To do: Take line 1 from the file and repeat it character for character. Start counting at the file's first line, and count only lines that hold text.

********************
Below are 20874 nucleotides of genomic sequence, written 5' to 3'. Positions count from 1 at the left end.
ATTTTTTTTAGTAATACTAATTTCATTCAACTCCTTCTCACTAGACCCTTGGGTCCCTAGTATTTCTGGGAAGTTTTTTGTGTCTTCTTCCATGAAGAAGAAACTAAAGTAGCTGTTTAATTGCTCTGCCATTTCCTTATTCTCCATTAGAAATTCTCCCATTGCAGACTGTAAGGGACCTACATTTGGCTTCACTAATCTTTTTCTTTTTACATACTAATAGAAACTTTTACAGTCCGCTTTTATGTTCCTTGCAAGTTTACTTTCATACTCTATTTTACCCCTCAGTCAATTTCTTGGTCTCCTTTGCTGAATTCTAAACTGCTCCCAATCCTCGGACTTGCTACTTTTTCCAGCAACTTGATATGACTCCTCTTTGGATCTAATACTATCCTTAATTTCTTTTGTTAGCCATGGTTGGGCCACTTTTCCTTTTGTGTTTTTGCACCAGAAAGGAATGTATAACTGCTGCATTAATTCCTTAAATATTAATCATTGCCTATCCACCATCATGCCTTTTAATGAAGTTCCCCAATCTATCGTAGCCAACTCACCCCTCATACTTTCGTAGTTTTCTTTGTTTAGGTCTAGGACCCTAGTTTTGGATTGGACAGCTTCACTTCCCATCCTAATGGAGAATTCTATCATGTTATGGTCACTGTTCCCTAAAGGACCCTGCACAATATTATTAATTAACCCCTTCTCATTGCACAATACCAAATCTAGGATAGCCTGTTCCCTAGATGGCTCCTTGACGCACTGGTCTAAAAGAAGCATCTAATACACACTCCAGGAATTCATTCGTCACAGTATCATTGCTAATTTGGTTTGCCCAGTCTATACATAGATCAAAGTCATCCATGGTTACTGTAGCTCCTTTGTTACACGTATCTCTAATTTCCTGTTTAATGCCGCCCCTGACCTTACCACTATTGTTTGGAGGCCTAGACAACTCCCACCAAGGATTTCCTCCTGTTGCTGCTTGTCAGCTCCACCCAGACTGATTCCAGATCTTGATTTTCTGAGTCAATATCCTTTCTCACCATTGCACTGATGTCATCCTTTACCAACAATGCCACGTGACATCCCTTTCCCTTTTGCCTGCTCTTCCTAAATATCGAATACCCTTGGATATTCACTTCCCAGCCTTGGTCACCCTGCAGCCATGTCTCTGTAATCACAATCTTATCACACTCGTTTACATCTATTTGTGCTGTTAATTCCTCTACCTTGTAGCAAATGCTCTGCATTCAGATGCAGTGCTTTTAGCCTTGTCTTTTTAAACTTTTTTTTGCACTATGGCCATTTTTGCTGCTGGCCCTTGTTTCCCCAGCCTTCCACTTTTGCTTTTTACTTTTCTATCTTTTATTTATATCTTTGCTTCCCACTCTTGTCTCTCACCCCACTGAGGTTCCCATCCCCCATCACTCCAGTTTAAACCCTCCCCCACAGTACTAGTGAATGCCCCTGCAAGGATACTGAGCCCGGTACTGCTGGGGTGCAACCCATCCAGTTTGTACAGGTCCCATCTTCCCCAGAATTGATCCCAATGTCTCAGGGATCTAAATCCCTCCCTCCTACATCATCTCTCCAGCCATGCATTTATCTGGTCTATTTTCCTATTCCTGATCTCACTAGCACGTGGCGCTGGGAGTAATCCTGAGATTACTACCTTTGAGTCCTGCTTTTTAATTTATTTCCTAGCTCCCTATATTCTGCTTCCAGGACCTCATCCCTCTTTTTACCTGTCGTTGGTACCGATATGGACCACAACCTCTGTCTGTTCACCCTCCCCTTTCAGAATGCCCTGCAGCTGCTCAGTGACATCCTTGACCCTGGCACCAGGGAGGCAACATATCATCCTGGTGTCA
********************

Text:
Below are 20874 nucleotides of genomic sequence, written 5' to 3'. Positions count from 1 at the left end.